California Man Arraigned in New Mexico on Federal Indictment Charging him with Scheme to Fraudulently Create and Sell Jewelry as Native American-Made
Defendant Allegedly Falsely Represented that his Counterfeit Jewelry was Created by the Late Charles Loloma, Renowned Master Hopi Artist
ALBUQUERQUE – Robert Haack, 51, of Los Angeles, Calif., was arraigned yesterday afternoon on a federal indictment charging him with violating the Indian Arts and Crafts Act (IACA) by fraudulently creating and selling jewelry as Native American-made. The indictment, which was filed by a federal grand jury sitting in Albuquerque, N.M., on March 28, 2018, was the result of a federal investigation led by the U.S. Department of Interior, Fish and Wildlife Service, Office of Law Enforcement.
“This indictment is not only about enforcing the law, it is also about protecting and preserving the cultural heritage of Native Americans,” said U.S. Attorney John C. Anderson. “This case demonstrates our willingness to prosecute those who falsely market products as “Indian Made,” and thus undermine the livelihoods of Native American artists.”
“Every indictment filed under the Indian Arts and Crafts Act brings us closer to bringing justice to the Native American artists who are harmed by forgery and fraud in the marketplace,” said Edward Grace, Acting Assistant Director of the Office of Law Enforcement for the U.S Fish and Wildlife Service. “We hope this and other indictments will deter further this type of harmful criminal activity. We thank the law enforcement agencies that supported us and partnered with us during this investigation.”
The six-count indictment charges Haack with two counts of wire fraud, two counts of mail fraud and two counts of violating the IACA. During yesterday’s arraignment hearing, which Haack participated in through video teleconferencing from California, Haack entered a not guilty plea to the indictment and was released on pretrial supervision and other conditions of release pending trial, which has yet to be scheduled.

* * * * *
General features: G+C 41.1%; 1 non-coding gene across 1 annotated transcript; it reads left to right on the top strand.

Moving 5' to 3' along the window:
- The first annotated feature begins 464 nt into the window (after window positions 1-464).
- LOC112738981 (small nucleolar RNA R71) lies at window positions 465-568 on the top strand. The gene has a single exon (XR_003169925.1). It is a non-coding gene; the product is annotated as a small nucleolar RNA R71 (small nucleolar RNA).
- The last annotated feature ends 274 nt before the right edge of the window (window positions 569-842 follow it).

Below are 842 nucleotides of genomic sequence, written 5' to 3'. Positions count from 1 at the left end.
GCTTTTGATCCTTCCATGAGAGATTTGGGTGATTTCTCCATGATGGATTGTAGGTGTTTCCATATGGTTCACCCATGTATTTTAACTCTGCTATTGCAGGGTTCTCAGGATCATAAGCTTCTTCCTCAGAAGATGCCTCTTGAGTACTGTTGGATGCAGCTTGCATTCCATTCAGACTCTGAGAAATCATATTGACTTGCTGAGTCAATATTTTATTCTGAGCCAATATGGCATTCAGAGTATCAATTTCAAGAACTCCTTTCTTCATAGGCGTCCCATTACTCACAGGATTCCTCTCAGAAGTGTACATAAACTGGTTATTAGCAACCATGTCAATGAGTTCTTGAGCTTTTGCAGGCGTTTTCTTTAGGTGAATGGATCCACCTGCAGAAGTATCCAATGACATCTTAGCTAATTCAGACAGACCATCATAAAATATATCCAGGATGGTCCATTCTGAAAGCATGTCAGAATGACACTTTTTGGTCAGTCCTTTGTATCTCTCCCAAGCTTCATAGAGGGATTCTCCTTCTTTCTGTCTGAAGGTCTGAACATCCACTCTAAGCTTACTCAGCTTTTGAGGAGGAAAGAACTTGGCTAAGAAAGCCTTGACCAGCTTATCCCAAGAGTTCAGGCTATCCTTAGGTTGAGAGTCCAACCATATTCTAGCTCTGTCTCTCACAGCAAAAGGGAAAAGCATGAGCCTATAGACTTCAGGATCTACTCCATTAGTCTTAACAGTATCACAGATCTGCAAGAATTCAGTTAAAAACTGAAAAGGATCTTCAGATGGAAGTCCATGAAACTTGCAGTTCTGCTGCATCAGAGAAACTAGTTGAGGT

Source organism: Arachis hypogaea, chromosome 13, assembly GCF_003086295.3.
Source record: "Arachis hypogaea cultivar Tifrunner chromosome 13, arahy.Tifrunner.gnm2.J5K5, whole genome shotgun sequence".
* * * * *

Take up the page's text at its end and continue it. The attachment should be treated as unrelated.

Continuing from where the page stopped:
According to the indictment, from April 4, 2013 through April 21, 2013, and from June 15, 2014 through June 20, 2014, Haack violated the IACA by displaying and offering for sale jewelry in a manner that suggested that it was Indian produced and the product of American Indian tribes. The indictment alleges that Haack defrauded the United States and its people of money by using the U.S. mail and wire communications to promote the sale of the counterfeit jewelry as Indian-made.
The indictment further alleges that from April 4, 2013 through June 20, 2014, Haack devised a scheme to defraud and to obtain money from others by using an online marketplace and online payment platform to advertise and sell counterfeit pieces of Indian jewelry that Haack falsely represented as having been created by the late Charles Loloma, a renowned Hopi Indian artist. According to the indictment, Haack allegedly created and produced the counterfeit jewelry in his home in Los Angeles and delivered the counterfeit jewelry to a purchaser in Albuquerque through the U.S. Postal Service.
The indictment includes forfeiture provisions, which seek to forfeit to the United States any proceeds used in or traceable to Haack’s alleged criminal activities, and seek a money judgment against Haack in the amount of at least $19,398.
If convicted of the charges against him, Haack faces a statutory maximum penalty of five years in prison and a $250,000.00 fine. Charges in indictments are merely accusations and defendants are presumed innocent unless found guilty in a court of law.
This case was investigated by the U.S. Department of Interior, Fish and Wildlife Service, Office of Law Enforcement. Assistant U.S. Attorney Jennifer M. Rozzoni is prosecuting the case.
The IACA prohibits the offer or display for sale, or the sale of any good in a manner that falsely suggests that it is Indian produced, an Indian product, or the product of a particular Indian and Indian tribe. The law is designed to prevent products from being marketed as “Indian made,” when the products are not, in fact, made by Indians. It covers all Indian and Indian-style traditional and contemporary arts and crafts produced after 1935, and broadly applies to the marketing of arts and crafts by any person in the United States. IACA provides critical economic benefits for Native American cultural development by recognizing that forgery and fraudulent Indian arts and crafts diminish the livelihood of Native American artists and craftspeople by lowering both market prices and standards.